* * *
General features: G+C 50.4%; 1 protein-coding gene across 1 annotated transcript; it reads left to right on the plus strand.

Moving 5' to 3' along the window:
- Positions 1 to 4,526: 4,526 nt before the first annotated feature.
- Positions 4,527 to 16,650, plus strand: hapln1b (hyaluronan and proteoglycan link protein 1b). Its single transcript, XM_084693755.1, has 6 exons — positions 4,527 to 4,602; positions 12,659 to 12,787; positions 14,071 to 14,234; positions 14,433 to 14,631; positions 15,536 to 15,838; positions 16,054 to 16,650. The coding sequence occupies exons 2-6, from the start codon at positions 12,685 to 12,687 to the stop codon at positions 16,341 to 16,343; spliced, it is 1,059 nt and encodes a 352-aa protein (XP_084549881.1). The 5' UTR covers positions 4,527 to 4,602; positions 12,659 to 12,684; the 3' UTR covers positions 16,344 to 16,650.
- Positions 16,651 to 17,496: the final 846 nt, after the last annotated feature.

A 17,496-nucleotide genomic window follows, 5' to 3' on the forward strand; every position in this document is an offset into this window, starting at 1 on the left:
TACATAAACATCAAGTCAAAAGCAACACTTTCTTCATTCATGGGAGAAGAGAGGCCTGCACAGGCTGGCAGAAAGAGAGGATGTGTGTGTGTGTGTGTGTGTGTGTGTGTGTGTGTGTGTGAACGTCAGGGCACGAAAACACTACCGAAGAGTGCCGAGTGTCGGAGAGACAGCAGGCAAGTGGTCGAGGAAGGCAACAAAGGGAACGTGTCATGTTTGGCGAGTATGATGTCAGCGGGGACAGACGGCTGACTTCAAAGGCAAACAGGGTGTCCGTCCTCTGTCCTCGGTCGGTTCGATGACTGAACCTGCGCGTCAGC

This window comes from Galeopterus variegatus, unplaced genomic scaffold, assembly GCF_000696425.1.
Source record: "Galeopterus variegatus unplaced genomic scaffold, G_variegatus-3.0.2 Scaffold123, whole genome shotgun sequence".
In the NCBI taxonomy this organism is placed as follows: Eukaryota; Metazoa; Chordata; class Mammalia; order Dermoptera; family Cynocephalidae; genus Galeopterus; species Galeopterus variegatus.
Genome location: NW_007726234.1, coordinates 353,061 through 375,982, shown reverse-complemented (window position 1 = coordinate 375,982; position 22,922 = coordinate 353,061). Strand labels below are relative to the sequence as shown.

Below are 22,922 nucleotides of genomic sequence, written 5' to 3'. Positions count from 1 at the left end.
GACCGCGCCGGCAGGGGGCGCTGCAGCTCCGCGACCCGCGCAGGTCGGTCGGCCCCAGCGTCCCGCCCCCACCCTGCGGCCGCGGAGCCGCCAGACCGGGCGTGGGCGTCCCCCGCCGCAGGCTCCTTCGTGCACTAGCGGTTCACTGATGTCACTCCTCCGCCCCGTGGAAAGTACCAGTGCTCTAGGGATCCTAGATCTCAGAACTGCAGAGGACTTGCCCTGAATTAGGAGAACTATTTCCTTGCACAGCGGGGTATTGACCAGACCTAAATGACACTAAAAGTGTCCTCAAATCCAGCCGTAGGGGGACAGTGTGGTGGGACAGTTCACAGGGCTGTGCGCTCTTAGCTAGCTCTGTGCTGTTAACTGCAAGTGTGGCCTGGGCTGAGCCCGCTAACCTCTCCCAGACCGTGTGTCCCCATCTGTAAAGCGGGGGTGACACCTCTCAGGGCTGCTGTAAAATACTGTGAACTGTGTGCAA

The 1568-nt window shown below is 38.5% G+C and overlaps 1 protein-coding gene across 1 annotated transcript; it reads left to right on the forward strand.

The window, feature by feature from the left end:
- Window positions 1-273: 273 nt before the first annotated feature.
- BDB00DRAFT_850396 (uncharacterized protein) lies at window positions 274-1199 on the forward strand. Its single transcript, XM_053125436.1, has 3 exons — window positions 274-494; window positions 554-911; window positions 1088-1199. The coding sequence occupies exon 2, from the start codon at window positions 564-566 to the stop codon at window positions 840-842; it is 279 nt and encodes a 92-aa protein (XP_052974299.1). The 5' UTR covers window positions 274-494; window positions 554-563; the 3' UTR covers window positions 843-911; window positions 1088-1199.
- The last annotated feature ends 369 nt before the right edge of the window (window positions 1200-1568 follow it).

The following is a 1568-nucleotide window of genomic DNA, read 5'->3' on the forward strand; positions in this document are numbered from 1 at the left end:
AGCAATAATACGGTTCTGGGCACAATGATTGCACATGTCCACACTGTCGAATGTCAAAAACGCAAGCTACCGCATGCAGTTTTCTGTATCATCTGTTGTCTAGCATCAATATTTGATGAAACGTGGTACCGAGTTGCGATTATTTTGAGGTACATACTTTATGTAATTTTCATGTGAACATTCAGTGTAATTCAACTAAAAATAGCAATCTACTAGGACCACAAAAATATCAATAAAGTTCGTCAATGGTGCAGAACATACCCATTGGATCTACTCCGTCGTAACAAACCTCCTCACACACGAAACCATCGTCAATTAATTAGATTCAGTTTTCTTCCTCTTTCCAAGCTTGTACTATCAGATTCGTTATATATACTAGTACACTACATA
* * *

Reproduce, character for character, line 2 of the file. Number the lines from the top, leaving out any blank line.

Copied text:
Moving 5' to 3' along the window: